What causes a crankshaft seal to leak? The most common cause of crankshaft seal leak is high mileage.
Crankshaft seals are very simple components that many people do not know exist until they wear out and start to cause problems. A crankshaft seal leak, if left unchecked, can cause massive damage to the engine of your vehicle.
What Is A Crankshaft Seal?
A crankshaft seal is an essential component of an engine usually made of rubber or silicone, and metal and round in shape.
This component is attached to the front of the engine, and it seals the end of the crankshaft together with the timing cover.
What Are The Functions Of A Crankshaft Seal?
Crankshaft seals are installed in the front of the timing cover to seal the crankshaft’s end as it turns to avoid metal to metal contact.
The crankshaft seal also keeps oil, which lubricates the crankshaft from leaking outside of the crankcase. This is a vital function because this oil gets tossed around continuously as the crankshaft rotates.
To better understand this function of the crankshaft seal, let us look at the crankcase. The crankcase is another component that sits below the cylinders. They help transform the engine energy into the circular motion that propels your car’s wheels to move forward.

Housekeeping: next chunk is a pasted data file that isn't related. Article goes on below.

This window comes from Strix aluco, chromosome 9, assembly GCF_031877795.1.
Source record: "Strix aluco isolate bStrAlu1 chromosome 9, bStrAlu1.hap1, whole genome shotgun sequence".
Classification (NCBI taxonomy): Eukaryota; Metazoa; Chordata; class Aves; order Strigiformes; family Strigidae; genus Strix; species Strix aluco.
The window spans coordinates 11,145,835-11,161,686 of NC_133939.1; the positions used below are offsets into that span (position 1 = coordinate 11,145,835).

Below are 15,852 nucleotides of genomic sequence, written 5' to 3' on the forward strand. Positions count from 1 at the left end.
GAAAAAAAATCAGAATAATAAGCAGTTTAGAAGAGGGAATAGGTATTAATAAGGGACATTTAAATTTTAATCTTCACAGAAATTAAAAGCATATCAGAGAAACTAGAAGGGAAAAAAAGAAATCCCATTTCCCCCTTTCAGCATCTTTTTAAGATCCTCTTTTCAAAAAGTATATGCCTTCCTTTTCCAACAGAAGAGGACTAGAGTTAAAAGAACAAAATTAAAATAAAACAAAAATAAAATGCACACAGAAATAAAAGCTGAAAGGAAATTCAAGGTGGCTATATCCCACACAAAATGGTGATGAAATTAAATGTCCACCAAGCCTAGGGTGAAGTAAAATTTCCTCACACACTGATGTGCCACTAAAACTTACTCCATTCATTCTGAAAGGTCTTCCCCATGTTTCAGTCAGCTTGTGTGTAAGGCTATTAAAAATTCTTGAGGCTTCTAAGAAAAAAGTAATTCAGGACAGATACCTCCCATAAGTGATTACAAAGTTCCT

For the crankshaft to function correctly, it must be submerged in oil and friction-free. The crankshaft seal has to keep this oil secure.
If the crankshaft seal gets cracks and starts to leak, it puts the engine at risk of significant damage if not fixed expeditiously.
What Causes a Crankshaft Seal to Leak?
Leaks of any sort, especially oil leaks in a vehicle, are common indicators of a larger problem in your car.
Like every component of a car, the crankshaft seal wears and tears and eventually gets damaged.
Crankshaft seal leak, in most cases, is caused by high mileage. For every 100,000 miles, the crankshaft seal has to be checked as it is almost, if not at the end of its lifespan.
As a car is being driven over a period of time, the crankshaft seal, just like any rubber component, can dry out and become brittle.
This can be due to the heat generated by the crankshaft or the constant friction it has to deal with from the friction between the crankshaft and the timing cover.
Apart from the wear and tear caused by heat and friction between the components, oil also degrades the car’s rubber parts over time.
When the crankshaft seal, which is mostly made from rubber, loses its elasticity, it will eventually form cracks and break.
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How Do You Know A Crankshaft Seal Is Bad?
Car components do not just go bad in one day. They gradually deteriorate until they are completely damaged. Bad or failing crankshaft seals show the following symptoms:
A High Mileage of About 100,000 Miles and Above
This in itself is not an issue but an indicator that the crankshaft seal is approaching the end of its lifespan.